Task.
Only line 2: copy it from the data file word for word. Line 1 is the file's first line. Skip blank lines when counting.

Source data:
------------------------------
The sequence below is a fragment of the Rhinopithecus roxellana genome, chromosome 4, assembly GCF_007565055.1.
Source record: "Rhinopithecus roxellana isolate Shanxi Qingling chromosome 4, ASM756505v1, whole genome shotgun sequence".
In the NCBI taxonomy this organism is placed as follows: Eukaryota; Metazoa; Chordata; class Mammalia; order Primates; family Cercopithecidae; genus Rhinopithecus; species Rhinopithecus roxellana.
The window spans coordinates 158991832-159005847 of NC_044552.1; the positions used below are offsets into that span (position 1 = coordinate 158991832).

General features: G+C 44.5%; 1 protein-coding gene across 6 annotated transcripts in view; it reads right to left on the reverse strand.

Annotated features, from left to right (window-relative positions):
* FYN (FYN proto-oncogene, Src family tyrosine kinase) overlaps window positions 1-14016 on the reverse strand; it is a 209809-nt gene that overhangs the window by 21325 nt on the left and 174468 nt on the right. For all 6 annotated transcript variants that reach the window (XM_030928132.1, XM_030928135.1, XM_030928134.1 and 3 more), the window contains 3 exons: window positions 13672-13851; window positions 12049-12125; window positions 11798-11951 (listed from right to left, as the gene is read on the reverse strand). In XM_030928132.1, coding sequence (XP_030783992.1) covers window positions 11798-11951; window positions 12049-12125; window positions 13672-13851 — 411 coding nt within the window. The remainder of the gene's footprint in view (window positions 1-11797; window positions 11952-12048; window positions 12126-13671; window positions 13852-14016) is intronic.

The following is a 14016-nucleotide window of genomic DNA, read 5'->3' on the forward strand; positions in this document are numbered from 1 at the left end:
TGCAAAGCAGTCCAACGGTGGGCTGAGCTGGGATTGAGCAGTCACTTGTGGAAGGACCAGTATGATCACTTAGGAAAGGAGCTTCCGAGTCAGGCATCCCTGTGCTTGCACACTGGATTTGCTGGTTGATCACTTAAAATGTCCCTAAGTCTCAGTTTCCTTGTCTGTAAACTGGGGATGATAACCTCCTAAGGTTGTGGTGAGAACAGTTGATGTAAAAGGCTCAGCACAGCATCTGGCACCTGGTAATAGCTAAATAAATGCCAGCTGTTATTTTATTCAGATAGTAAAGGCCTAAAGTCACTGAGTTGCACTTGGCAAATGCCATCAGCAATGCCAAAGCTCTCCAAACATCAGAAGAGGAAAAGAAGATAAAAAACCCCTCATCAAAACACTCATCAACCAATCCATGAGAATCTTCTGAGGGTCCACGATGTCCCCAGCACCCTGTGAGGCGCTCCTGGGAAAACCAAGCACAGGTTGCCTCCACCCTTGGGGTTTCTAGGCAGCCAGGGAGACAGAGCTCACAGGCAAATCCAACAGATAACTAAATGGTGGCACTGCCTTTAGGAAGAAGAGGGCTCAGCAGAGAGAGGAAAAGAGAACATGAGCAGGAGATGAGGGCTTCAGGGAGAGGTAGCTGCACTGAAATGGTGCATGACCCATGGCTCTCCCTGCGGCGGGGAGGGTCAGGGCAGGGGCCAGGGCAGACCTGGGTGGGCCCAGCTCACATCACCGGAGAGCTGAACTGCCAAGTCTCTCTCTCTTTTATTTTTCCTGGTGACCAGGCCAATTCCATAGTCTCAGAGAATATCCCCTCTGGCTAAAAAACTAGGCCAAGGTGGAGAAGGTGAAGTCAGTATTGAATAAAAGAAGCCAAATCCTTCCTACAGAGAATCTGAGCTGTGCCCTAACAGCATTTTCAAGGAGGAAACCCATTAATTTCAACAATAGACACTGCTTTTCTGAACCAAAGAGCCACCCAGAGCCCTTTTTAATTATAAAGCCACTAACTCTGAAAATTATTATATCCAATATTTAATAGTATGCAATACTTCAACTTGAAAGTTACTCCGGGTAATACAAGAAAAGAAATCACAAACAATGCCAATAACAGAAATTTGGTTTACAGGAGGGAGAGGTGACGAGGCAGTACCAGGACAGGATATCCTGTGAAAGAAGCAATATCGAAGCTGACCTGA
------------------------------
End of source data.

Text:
Source record: "Rhinopithecus roxellana isolate Shanxi Qingling chromosome 4, ASM756505v1, whole genome shotgun sequence".